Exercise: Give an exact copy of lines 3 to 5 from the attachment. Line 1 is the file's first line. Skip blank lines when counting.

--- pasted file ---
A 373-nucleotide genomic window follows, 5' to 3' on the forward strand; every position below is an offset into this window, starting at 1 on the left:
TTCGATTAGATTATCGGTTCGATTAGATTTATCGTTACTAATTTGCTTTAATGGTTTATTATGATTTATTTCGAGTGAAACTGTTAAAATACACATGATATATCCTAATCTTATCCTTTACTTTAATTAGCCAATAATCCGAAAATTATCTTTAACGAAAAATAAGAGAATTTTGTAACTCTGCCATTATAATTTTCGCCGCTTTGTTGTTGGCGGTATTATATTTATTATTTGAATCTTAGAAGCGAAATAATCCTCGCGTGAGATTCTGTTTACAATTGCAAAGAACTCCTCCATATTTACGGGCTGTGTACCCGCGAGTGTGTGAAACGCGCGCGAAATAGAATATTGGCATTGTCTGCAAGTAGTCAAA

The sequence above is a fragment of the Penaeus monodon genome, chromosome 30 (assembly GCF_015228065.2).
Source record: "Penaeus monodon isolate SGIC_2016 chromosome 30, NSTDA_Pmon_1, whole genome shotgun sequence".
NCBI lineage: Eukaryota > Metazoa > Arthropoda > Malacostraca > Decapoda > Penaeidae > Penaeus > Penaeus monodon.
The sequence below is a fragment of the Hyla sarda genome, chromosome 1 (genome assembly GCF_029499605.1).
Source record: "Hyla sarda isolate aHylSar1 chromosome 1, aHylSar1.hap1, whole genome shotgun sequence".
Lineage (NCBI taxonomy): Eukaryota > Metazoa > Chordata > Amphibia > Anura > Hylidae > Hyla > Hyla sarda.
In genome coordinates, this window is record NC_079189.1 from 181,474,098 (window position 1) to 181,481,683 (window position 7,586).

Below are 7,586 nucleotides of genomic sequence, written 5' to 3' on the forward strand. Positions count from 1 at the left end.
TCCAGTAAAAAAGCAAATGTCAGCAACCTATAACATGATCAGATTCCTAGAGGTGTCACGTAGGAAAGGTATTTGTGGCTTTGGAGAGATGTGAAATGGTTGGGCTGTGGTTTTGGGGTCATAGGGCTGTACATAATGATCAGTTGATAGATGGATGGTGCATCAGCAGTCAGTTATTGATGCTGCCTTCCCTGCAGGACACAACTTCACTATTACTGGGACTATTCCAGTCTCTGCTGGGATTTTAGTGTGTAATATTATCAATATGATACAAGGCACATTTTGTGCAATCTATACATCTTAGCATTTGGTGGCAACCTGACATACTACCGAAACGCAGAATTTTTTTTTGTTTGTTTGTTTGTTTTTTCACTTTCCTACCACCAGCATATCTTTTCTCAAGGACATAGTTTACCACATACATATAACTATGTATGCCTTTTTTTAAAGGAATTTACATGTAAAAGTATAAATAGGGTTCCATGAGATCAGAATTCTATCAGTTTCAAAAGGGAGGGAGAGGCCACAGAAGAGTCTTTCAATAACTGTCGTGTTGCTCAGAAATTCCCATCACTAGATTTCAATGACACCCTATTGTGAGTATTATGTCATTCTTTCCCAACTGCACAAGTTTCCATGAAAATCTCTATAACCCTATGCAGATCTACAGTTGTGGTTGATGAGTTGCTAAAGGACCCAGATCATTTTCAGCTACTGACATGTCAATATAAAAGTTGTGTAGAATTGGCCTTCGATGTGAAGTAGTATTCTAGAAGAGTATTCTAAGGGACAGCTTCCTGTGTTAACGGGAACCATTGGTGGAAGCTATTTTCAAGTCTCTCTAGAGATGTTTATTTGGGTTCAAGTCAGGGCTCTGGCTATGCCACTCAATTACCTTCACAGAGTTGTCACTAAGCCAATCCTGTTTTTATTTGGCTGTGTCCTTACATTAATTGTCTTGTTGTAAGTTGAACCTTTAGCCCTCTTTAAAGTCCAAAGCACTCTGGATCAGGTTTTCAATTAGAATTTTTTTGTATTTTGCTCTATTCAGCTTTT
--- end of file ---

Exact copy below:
The sequence above is a fragment of the Penaeus monodon genome, chromosome 30 (assembly GCF_015228065.2).
Source record: "Penaeus monodon isolate SGIC_2016 chromosome 30, NSTDA_Pmon_1, whole genome shotgun sequence".
NCBI lineage: Eukaryota > Metazoa > Arthropoda > Malacostraca > Decapoda > Penaeidae > Penaeus > Penaeus monodon.